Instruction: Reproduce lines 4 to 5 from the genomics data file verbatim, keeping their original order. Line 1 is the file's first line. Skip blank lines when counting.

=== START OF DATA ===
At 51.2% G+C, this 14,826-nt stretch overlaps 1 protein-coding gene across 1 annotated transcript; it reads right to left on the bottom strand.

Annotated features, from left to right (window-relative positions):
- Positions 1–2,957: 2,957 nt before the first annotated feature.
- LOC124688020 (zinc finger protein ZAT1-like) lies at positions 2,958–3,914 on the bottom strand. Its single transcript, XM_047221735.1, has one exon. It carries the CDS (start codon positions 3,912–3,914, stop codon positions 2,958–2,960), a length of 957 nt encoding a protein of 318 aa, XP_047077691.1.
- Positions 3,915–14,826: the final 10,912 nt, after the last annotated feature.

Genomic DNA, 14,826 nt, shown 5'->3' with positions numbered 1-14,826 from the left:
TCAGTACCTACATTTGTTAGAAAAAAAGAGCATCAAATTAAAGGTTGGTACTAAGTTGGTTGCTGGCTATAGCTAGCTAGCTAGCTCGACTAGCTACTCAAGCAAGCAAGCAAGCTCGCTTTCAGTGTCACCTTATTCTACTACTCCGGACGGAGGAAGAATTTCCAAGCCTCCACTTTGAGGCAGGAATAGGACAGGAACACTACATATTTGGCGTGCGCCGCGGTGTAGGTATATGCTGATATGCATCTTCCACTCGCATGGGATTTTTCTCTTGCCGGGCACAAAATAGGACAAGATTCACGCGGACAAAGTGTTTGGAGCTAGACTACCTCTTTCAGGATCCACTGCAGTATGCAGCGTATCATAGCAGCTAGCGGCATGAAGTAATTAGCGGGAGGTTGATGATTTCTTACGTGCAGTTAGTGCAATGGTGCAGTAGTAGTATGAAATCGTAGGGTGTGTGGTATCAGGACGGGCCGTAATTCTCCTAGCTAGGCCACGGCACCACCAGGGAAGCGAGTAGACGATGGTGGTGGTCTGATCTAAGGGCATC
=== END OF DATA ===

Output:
- LOC124688020 (zinc finger protein ZAT1-like) lies at positions 2,958–3,914 on the bottom strand. Its single transcript, XM_047221735.1, has one exon. It carries the CDS (start codon positions 3,912–3,914, stop codon positions 2,958–2,960), a length of 957 nt encoding a protein of 318 aa, XP_047077691.1.
- Positions 3,915–14,826: the final 10,912 nt, after the last annotated feature.